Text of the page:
Israeli Plan Against 'Illegal and Hostile Bedouin Construction' Falsifies Data

Housing minister declares the Negev desert is under attack from 'agricultural terrorism' and calls to strengthen the Jewish hold on the region

Almog Ben Zikri
Almog Ben Zikri
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Bedouin homes in Israel's Negev
Bedouin homes in Israel's NegevCredit: Eliyahu Hershkovitz
Almog Ben Zikri
Almog Ben Zikri

A plan presented to the Knesset Monday to rein in illegal construction by Negev Bedouin is based on incorrect data and out-of-date policies.

Construction and Housing Minister Yoav Galant, who presented the plan to the Interior and Environment Committee, declared that southern Israel faces “agricultural terrorism” on the part of the Bedouin and as a result the Jewish hold over the land must be strengthened. But when Galant was asked to back up his plan with numbers, he presented information that contradicts official government data and plans.

Screenshot from a Regavim video

“The south is under attack not just from Gaza – the illegal and hostile construction in the Bedouin [community] in the Negev and in the area near Be’er Sheva in recent years is out of control. The Islamist Palestinian expansion from the Hebron area and its surroundings toward the Negev, agricultural terrorism is becoming more severe and illegal construction are just part of the harsh phenomena the Negev has been suffering from recently,” Galant told the committee, comments that are similar to what he has said a number of times in the past.

“The plan to strengthen Jewish settlement in the Negev is a long-term and stable solution for maintaining the Jewish hold on the area,” he added.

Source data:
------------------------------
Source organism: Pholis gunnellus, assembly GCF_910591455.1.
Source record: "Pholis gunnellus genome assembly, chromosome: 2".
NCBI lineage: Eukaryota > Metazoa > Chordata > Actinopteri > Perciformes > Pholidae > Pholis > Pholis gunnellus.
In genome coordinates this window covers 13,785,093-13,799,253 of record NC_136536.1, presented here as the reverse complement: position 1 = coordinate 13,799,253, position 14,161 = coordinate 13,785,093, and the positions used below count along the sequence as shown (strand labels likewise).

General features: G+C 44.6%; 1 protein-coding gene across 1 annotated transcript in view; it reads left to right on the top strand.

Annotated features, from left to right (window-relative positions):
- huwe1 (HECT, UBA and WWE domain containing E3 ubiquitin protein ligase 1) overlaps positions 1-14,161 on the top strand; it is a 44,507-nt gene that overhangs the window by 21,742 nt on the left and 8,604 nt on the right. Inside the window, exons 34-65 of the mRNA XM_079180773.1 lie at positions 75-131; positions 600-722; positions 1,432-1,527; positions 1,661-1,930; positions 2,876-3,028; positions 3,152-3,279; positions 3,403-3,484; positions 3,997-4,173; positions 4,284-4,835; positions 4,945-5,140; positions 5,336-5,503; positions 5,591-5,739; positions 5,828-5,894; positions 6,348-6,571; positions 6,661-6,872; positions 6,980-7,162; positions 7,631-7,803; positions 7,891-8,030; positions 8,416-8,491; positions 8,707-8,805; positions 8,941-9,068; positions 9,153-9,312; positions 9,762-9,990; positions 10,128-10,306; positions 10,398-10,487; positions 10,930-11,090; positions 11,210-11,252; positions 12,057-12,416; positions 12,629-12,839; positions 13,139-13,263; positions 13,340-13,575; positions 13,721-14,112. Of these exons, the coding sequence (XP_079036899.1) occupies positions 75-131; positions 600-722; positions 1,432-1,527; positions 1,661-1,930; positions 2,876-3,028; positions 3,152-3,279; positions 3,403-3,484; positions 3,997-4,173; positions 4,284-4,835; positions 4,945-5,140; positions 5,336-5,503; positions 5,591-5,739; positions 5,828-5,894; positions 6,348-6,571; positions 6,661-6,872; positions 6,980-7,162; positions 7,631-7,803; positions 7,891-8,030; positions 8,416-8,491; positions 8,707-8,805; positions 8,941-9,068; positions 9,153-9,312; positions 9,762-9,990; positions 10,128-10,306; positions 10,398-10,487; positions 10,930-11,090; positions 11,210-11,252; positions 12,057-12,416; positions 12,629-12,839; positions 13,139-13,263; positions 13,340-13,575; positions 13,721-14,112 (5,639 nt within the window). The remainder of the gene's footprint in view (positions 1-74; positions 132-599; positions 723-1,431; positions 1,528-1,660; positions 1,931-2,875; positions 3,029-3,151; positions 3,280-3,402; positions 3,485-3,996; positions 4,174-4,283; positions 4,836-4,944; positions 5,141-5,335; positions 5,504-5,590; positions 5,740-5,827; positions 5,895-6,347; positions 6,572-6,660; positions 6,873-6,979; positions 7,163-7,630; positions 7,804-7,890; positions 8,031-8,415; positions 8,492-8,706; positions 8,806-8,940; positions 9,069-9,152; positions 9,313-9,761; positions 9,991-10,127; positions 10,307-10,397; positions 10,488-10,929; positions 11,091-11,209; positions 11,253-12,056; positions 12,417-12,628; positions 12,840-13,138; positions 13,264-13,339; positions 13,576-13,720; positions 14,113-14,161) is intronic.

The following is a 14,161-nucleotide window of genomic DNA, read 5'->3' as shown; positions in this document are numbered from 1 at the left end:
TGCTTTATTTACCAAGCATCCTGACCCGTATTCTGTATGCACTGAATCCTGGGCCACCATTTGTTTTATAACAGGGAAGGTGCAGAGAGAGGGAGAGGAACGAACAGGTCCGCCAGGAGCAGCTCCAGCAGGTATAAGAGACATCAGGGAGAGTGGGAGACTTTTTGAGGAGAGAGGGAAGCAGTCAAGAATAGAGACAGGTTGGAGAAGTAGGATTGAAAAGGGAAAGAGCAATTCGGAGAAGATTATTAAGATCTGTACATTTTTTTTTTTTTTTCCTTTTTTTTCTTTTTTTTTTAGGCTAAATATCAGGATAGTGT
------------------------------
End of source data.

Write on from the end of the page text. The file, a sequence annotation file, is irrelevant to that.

Some 230,000 Bedouin live in the region south of Be’er Sheva, Galant told the committee. But the Central Bureau of Statistics says they number under 200,000. At a later stage, he showed figures from the right-wing Regavim NGO, which monitors Bedouin settlement in the Negev, showing 2,300 complexes of illegal construction in the Negev – hundreds more than the numbers used by government authorities that keep track of such information.

A slide from Galant's presentation

Galant also expressed support for a long list of plans for establishing new Jewish communities, which is the exact opposite of the opinion of local governments in the region, planners and environmental groups, who feel that a better plan would be to reinforce and support existing communities in the region instead of building new ones. What Galant presented to the committee is really a collection of existing plans that have not yet been implemented, including the development of the town of Hiran, which is in its early stages; the establishment of the Haredi city of Kasif; and the Mevo’ot Arad plan to establish five Jewish communities and a Bedouin one near the city of Arad.

A summary of the presentation to the committee shows that part of it is based on data from Regavim, which promotes stricter enforcement of the law against illegal Bedouin construction in the Negev. Regavim said they passed on information to the ministry a year ago, but Galant never agreed to their request to meet with the group.

A senior official involved in the matter said that “Galant’s data are not up-to-date. It seems as if someone [in his office] prepared the presentation from old documents.” For example, he said Kasif is no longer intended for Haredi residents because they are no longer interested in such a city, and the new idea is to turn it into a city for Bedouin. The change is waiting for a decision from Prime Minister Benjamin Netanyahu. The only one of the plans still being advanced is Mevo’ot Arad, he said.

Galant’s office and the Housing Ministry declined to comment.

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